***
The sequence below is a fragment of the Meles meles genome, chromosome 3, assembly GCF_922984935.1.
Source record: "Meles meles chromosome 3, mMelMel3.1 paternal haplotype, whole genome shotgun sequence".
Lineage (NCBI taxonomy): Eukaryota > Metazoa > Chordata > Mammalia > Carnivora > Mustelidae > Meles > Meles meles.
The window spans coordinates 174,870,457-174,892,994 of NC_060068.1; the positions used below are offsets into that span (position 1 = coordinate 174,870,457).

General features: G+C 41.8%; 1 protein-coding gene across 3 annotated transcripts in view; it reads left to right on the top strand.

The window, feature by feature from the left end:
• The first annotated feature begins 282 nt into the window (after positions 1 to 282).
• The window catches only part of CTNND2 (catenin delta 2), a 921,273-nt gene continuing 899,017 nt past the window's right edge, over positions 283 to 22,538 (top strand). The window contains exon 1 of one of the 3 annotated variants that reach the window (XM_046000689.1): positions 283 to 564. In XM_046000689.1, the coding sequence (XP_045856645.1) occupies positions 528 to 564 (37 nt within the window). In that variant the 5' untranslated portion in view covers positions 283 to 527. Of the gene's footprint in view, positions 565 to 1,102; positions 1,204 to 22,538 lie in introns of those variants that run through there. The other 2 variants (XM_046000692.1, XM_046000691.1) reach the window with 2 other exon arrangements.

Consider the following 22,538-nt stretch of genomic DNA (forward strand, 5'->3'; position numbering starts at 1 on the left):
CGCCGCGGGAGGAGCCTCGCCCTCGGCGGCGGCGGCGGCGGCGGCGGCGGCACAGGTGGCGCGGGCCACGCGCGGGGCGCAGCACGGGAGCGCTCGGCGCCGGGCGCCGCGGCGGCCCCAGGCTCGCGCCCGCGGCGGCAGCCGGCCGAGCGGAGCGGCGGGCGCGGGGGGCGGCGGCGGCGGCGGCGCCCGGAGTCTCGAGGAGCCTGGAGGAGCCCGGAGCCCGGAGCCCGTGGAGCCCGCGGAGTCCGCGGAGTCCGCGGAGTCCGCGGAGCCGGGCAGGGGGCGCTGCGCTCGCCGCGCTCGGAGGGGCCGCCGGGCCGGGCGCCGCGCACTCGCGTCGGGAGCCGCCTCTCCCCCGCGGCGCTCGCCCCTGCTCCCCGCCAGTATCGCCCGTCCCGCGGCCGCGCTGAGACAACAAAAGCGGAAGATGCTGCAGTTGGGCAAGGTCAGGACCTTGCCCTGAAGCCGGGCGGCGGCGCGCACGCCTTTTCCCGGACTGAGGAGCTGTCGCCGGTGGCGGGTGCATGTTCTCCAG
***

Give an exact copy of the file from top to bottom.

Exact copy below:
The sequence below is a fragment of the Meles meles genome, chromosome 3, assembly GCF_922984935.1.
Source record: "Meles meles chromosome 3, mMelMel3.1 paternal haplotype, whole genome shotgun sequence".
Lineage (NCBI taxonomy): Eukaryota > Metazoa > Chordata > Mammalia > Carnivora > Mustelidae > Meles > Meles meles.
The window spans coordinates 174,870,457-174,892,994 of NC_060068.1; the positions used below are offsets into that span (position 1 = coordinate 174,870,457).

General features: G+C 41.8%; 1 protein-coding gene across 3 annotated transcripts in view; it reads left to right on the top strand.

The window, feature by feature from the left end:
• The first annotated feature begins 282 nt into the window (after positions 1 to 282).
• The window catches only part of CTNND2 (catenin delta 2), a 921,273-nt gene continuing 899,017 nt past the window's right edge, over positions 283 to 22,538 (top strand). The window contains exon 1 of one of the 3 annotated variants that reach the window (XM_046000689.1): positions 283 to 564. In XM_046000689.1, the coding sequence (XP_045856645.1) occupies positions 528 to 564 (37 nt within the window). In that variant the 5' untranslated portion in view covers positions 283 to 527. Of the gene's footprint in view, positions 565 to 1,102; positions 1,204 to 22,538 lie in introns of those variants that run through there. The other 2 variants (XM_046000692.1, XM_046000691.1) reach the window with 2 other exon arrangements.

Consider the following 22,538-nt stretch of genomic DNA (forward strand, 5'->3'; position numbering starts at 1 on the left):
CGCCGCGGGAGGAGCCTCGCCCTCGGCGGCGGCGGCGGCGGCGGCGGCGGCACAGGTGGCGCGGGCCACGCGCGGGGCGCAGCACGGGAGCGCTCGGCGCCGGGCGCCGCGGCGGCCCCAGGCTCGCGCCCGCGGCGGCAGCCGGCCGAGCGGAGCGGCGGGCGCGGGGGGCGGCGGCGGCGGCGGCGCCCGGAGTCTCGAGGAGCCTGGAGGAGCCCGGAGCCCGGAGCCCGTGGAGCCCGCGGAGTCCGCGGAGTCCGCGGAGTCCGCGGAGCCGGGCAGGGGGCGCTGCGCTCGCCGCGCTCGGAGGGGCCGCCGGGCCGGGCGCCGCGCACTCGCGTCGGGAGCCGCCTCTCCCCCGCGGCGCTCGCCCCTGCTCCCCGCCAGTATCGCCCGTCCCGCGGCCGCGCTGAGACAACAAAAGCGGAAGATGCTGCAGTTGGGCAAGGTCAGGACCTTGCCCTGAAGCCGGGCGGCGGCGCGCACGCCTTTTCCCGGACTGAGGAGCTGTCGCCGGTGGCGGGTGCATGTTCTCCAG